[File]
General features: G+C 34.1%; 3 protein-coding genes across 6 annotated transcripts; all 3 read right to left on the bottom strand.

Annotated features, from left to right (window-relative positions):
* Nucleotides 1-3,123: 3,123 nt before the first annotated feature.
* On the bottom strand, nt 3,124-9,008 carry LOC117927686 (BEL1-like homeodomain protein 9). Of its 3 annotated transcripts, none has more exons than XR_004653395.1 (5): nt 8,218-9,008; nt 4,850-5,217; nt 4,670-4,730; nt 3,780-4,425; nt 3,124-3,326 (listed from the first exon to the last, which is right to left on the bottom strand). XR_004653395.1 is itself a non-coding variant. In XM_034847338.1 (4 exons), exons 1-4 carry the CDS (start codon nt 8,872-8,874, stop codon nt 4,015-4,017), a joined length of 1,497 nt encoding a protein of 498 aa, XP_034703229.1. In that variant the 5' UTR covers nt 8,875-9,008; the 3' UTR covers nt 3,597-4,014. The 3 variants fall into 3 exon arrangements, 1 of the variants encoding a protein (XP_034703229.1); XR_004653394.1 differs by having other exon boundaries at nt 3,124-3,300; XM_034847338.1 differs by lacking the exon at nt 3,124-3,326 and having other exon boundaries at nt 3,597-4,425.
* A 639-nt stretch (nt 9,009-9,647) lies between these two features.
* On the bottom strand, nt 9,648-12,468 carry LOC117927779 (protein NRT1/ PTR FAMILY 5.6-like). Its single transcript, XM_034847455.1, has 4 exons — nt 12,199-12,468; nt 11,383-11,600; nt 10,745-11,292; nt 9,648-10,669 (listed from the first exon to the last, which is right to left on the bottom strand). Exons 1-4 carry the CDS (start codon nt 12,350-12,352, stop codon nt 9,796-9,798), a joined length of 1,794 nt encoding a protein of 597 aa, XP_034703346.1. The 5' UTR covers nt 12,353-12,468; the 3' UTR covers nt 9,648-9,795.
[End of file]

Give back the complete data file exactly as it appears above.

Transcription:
General features: G+C 34.1%; 3 protein-coding genes across 6 annotated transcripts; all 3 read right to left on the bottom strand.

Annotated features, from left to right (window-relative positions):
* Nucleotides 1-3,123: 3,123 nt before the first annotated feature.
* On the bottom strand, nt 3,124-9,008 carry LOC117927686 (BEL1-like homeodomain protein 9). Of its 3 annotated transcripts, none has more exons than XR_004653395.1 (5): nt 8,218-9,008; nt 4,850-5,217; nt 4,670-4,730; nt 3,780-4,425; nt 3,124-3,326 (listed from the first exon to the last, which is right to left on the bottom strand). XR_004653395.1 is itself a non-coding variant. In XM_034847338.1 (4 exons), exons 1-4 carry the CDS (start codon nt 8,872-8,874, stop codon nt 4,015-4,017), a joined length of 1,497 nt encoding a protein of 498 aa, XP_034703229.1. In that variant the 5' UTR covers nt 8,875-9,008; the 3' UTR covers nt 3,597-4,014. The 3 variants fall into 3 exon arrangements, 1 of the variants encoding a protein (XP_034703229.1); XR_004653394.1 differs by having other exon boundaries at nt 3,124-3,300; XM_034847338.1 differs by lacking the exon at nt 3,124-3,326 and having other exon boundaries at nt 3,597-4,425.
* A 639-nt stretch (nt 9,009-9,647) lies between these two features.
* On the bottom strand, nt 9,648-12,468 carry LOC117927779 (protein NRT1/ PTR FAMILY 5.6-like). Its single transcript, XM_034847455.1, has 4 exons — nt 12,199-12,468; nt 11,383-11,600; nt 10,745-11,292; nt 9,648-10,669 (listed from the first exon to the last, which is right to left on the bottom strand). Exons 1-4 carry the CDS (start codon nt 12,350-12,352, stop codon nt 9,796-9,798), a joined length of 1,794 nt encoding a protein of 597 aa, XP_034703346.1. The 5' UTR covers nt 12,353-12,468; the 3' UTR covers nt 9,648-9,795.